In case you were busy winning the Super Bowl, here’s what you missed while you were winning the Super Bowl last weekend:
• The Seattle Seahawks won Super Bowl XLVIII in astonishing fashion, blowing out the Denver Broncos 43-8. “OH YOU KNOW WHO IT IS, PETE CARROLL PETE CARROLL PETE CARROLL,” Seahawks head coach Pete Carroll announced as he jogged in place after the game. “PETE CARROLL PETE CARROLL PETE CARROLL.” When asked if he was going to say anything else, Carroll continued to repeat his name as if he hadn’t heard the question. Eventually, ESPN reporter John Clayton went to tap Carroll on the shoulder, only to find that Carroll wasn’t there, and all that was left in the media room was a Carroll-shaped cloud of dust and the echo of his voice.
• Two weeks after hauling in the game-clinching interception in the NFC Championship Game, Seahawks linebacker Malcolm Smith was named Super Bowl MVP, becoming the first defensive player since 2002 to win the award. As a lifelong Seahawks fan, let me just say I am in no way surprised that Malcolm Smith is heavily involved in the two biggest plays in the franchise’s history. Nope. Not at all. There’s nothing weird about that. This makes total sense. Nothing seems amiss. Everything checks out. Malcolm Smith. Clutchest player in Seattle sports history. You bet. Sure thing. Uh-huh. OK. Yup. Mmm hmm. All right! Suuuuure. R’okay! Whatever you say, boss. Whatever you say.
• Syracuse survived a determined effort by new ACC rival Duke, winning 91-89 in overtime to improve to 21-0 on the season. “Rival?” scoffed Duke fraternity member Trip “Chip” Callahan-Monthallahan IV after the game. “Duke has only one rival.” When asked who that was by his fraternity brother Chip “Trip” Monthallacan-Contlanhan V, Callahan-Monthallahan IV replied, “Our own ambition” before spontaneously combusting.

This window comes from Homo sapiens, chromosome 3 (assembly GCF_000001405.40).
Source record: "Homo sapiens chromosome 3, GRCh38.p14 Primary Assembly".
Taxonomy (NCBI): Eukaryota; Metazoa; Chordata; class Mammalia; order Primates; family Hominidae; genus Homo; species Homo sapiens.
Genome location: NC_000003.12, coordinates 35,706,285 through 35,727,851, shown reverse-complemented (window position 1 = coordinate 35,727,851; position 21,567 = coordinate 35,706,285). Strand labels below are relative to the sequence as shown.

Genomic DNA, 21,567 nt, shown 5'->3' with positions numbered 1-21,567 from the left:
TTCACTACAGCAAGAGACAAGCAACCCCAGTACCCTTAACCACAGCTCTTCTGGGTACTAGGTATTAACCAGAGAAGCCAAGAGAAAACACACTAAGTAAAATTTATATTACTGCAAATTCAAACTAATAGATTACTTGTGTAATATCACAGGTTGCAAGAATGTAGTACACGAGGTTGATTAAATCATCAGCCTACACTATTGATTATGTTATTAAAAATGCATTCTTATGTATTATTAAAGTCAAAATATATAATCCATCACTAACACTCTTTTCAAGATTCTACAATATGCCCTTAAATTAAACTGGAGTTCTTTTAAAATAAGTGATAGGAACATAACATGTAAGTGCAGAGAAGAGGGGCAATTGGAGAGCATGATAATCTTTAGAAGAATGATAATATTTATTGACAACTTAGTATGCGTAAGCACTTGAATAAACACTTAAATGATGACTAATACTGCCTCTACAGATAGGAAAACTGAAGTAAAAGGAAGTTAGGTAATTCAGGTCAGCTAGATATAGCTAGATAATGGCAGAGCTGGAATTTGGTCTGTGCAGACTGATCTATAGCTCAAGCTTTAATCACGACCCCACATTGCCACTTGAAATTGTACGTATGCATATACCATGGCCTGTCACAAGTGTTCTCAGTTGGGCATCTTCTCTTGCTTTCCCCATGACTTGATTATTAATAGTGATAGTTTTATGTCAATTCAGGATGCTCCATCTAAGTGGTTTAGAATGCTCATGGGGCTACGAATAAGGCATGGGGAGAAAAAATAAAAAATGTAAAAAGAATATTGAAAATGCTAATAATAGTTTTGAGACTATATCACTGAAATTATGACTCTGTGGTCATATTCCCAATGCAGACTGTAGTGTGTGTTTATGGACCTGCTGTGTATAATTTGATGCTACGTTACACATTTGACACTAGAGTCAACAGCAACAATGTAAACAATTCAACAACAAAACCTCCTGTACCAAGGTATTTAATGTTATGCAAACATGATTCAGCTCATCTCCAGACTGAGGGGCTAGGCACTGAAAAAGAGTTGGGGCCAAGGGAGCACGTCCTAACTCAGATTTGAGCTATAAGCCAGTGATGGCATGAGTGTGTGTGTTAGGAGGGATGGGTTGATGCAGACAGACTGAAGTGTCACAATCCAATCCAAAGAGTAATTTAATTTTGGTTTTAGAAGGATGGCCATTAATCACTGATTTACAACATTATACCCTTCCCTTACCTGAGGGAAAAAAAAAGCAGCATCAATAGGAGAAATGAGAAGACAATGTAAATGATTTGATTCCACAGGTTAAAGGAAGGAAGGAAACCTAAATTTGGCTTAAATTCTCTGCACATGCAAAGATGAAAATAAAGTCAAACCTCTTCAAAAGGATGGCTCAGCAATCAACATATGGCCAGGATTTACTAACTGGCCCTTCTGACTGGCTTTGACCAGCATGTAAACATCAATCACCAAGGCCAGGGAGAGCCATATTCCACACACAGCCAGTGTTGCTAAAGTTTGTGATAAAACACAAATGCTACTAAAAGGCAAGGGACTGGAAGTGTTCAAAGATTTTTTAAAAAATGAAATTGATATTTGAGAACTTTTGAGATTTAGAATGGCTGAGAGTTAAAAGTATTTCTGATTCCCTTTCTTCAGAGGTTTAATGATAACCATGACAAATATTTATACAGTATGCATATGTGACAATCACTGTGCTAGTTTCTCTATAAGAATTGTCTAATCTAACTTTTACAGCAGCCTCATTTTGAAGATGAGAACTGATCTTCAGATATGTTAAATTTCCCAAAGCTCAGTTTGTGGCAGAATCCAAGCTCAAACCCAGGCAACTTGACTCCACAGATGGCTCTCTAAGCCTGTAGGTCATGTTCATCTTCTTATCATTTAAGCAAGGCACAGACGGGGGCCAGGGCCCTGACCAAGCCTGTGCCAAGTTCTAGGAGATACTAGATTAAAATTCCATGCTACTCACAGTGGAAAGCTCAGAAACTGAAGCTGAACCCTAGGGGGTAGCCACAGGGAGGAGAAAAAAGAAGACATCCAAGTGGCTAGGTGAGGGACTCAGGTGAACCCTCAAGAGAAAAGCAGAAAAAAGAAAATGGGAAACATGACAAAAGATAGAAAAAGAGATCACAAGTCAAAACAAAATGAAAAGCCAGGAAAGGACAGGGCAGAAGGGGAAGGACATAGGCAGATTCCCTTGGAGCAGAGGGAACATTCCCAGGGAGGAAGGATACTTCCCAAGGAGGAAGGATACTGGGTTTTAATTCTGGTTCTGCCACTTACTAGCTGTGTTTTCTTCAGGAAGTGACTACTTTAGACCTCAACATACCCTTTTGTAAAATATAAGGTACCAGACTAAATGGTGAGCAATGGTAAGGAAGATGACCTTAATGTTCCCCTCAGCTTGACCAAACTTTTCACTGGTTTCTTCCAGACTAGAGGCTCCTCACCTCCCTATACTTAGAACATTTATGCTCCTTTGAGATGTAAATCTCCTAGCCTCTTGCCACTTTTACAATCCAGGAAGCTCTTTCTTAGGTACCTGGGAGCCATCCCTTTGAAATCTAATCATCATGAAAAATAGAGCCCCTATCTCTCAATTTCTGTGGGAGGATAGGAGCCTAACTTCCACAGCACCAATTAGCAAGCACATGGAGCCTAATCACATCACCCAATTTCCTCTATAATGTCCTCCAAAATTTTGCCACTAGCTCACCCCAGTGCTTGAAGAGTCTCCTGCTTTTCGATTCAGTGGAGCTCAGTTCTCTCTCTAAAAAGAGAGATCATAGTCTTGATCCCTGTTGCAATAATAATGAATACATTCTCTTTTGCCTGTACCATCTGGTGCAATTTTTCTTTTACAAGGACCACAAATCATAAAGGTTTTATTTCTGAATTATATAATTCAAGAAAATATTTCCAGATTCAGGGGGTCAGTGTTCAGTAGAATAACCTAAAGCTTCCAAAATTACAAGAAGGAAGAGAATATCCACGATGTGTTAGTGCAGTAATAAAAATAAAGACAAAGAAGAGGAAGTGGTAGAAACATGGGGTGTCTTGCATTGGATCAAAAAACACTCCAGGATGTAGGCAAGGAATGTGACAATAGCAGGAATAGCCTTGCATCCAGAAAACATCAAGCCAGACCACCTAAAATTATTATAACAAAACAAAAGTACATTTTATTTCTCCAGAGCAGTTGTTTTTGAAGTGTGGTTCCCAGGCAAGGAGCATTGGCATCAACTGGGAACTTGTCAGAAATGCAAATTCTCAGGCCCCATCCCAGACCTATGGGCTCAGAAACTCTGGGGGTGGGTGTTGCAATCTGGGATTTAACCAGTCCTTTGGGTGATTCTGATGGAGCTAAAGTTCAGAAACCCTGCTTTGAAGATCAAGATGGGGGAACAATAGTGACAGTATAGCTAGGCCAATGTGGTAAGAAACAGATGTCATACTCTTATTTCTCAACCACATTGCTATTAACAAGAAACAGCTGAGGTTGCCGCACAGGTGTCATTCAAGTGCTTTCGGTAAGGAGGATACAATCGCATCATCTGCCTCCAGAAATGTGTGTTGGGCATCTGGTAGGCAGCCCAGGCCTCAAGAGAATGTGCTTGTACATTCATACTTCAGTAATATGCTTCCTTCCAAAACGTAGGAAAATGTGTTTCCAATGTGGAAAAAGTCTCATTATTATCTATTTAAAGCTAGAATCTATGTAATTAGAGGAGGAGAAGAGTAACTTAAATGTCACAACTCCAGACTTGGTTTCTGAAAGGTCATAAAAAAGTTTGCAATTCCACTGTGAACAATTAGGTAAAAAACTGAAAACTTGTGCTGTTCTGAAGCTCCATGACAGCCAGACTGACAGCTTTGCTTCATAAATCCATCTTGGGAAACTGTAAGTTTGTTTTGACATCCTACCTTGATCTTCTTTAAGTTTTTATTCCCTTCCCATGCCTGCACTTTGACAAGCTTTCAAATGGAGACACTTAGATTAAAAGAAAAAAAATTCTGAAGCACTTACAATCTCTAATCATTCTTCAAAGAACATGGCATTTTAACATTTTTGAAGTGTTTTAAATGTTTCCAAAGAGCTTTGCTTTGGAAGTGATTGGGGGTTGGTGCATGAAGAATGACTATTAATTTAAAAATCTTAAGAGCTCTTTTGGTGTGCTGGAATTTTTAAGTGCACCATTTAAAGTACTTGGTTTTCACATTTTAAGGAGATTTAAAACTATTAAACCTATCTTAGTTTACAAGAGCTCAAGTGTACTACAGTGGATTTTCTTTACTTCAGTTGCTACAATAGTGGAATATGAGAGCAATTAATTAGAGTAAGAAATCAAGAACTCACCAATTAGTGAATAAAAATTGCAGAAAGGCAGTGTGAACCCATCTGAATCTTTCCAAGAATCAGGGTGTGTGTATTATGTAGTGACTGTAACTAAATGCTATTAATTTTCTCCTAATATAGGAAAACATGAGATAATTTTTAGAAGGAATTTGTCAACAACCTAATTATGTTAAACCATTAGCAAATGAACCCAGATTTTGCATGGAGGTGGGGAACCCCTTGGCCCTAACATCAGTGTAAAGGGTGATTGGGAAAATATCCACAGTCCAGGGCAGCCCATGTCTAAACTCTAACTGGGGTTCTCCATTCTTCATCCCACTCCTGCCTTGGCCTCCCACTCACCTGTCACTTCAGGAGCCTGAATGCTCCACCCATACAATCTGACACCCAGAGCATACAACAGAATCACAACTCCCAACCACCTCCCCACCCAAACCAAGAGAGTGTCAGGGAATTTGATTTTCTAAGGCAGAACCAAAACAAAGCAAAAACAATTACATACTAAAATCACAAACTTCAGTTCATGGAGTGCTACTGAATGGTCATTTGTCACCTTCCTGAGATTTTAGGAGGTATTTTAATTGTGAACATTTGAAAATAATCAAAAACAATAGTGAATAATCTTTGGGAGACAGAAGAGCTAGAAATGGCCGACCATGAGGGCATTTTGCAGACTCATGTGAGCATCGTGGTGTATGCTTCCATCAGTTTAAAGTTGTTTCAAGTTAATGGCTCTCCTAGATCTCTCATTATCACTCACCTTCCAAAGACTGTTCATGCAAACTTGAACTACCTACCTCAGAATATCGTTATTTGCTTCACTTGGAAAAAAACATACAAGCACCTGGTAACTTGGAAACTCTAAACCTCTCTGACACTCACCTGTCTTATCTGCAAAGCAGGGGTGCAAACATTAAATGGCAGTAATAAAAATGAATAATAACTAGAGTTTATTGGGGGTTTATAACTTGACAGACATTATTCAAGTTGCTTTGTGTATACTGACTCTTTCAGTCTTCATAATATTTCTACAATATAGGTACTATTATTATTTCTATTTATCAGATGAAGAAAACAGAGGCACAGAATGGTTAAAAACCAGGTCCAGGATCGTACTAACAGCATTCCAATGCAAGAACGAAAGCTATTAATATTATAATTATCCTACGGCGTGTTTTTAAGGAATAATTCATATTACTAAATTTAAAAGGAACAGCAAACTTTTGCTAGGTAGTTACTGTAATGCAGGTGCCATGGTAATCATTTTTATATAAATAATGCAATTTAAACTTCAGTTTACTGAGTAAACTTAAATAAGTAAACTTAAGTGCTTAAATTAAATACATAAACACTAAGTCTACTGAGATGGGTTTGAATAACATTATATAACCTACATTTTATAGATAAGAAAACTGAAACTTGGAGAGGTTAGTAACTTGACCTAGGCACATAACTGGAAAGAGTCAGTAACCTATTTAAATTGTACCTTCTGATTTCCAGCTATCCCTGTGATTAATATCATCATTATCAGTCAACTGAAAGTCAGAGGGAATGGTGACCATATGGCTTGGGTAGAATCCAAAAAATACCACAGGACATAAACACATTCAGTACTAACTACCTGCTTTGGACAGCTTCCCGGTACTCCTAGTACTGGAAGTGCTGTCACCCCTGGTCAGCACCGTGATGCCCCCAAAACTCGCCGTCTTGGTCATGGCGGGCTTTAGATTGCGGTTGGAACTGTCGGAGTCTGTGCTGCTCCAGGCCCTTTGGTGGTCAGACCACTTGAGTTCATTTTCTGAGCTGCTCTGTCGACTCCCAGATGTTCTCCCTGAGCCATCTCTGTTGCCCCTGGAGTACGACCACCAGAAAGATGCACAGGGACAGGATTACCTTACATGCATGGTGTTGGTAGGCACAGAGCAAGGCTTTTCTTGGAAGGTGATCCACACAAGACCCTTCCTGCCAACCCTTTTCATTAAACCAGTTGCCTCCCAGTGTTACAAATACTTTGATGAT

• The surprising Phoenix Suns are reportedly investigating a trade for Lakers forward Pau Gasol. “I love Los Angeles,” Gasol said when asked about the rumors, “and also, I don’t know who the Suns are.” When told they are the team that plays in Phoenix, the Barcelona native leaned back and said, “Oh! You mean the Sols. Yes, given the current state of the City of Angels’ roster, I would not mind a move to the Sols.”
• Manchester United’s woeful season continued apace, with the Reds falling to Charlie Adam and Stoke 2-1. “We’re so close to turning this thing around,” Manchester United manager David Moyes said after the match. “We just need to start outscoring our opponents regularly.” Moyes allowed himself a smile, as he imagined his team outscoring another side, before grimacing slightly and adding, “Or scoring as many goals as them. But ideally outscoring them. Once we start doing that, we’ll be winning for sure.”
• The Indiana Pacers have signed free-agent center Andrew Bynum for the remainder of the NBA season. The team considers him insurance in cases where All-Star center Roy Hibbert is injured or saddled with foul trouble, or head coach Frank Vogel needs to credibly scapegoat a random member of his team as a malcontent to the media.
• Bubba Watson missed a five-foot putt to force a playoff, giving Kevin Stadler, who finished at 16-under, his first PGA tour win at the Phoenix Open. Stadler, the son of former Master champion Craig “The Walrus” Stadler, said after the tournament, “Please don’t trick me into saying, ‘I’m not the Walrus.’ Do you know how many times people did that to me as a kid? If the soundbite from this is me saying, ‘I am not the Walrus,’ I’m going to be super pissed. I’m my own man, and besides, I already have the nickname Smallrus. Please, just, please, don’t trick me.”
• LeBron James poured in 30 points as the Heat easily handled the New York Knicks at Madison Square Garden 106-91. A boy and his father watched the game from their home in Queens on Saturday night. No words were exchanged between the two as the game ended. There was nothing to say. They both just sat, still, and waited for the next day to come. It came, and they stayed seated, eyes glued to the television. And they watched as the Seattle Seahawks, led by Pete Carroll, won the Super Bowl. Finally, the boy spoke. “If that team with that strange elderly man with the energy of three rabbits can win,” the boy asked, “who is to say that we cannot win? Or, say, a team in Cleveland? Or Buffalo? Is not anything possible now?” The father looked at his son, and nodded. “Do you think that it is possible?” The boy nodded back. The father shook his head, as a tear ran down his cheek. “You are young,” the father said, and he put a hand on the boy’s back. “But you will be old soon enough.”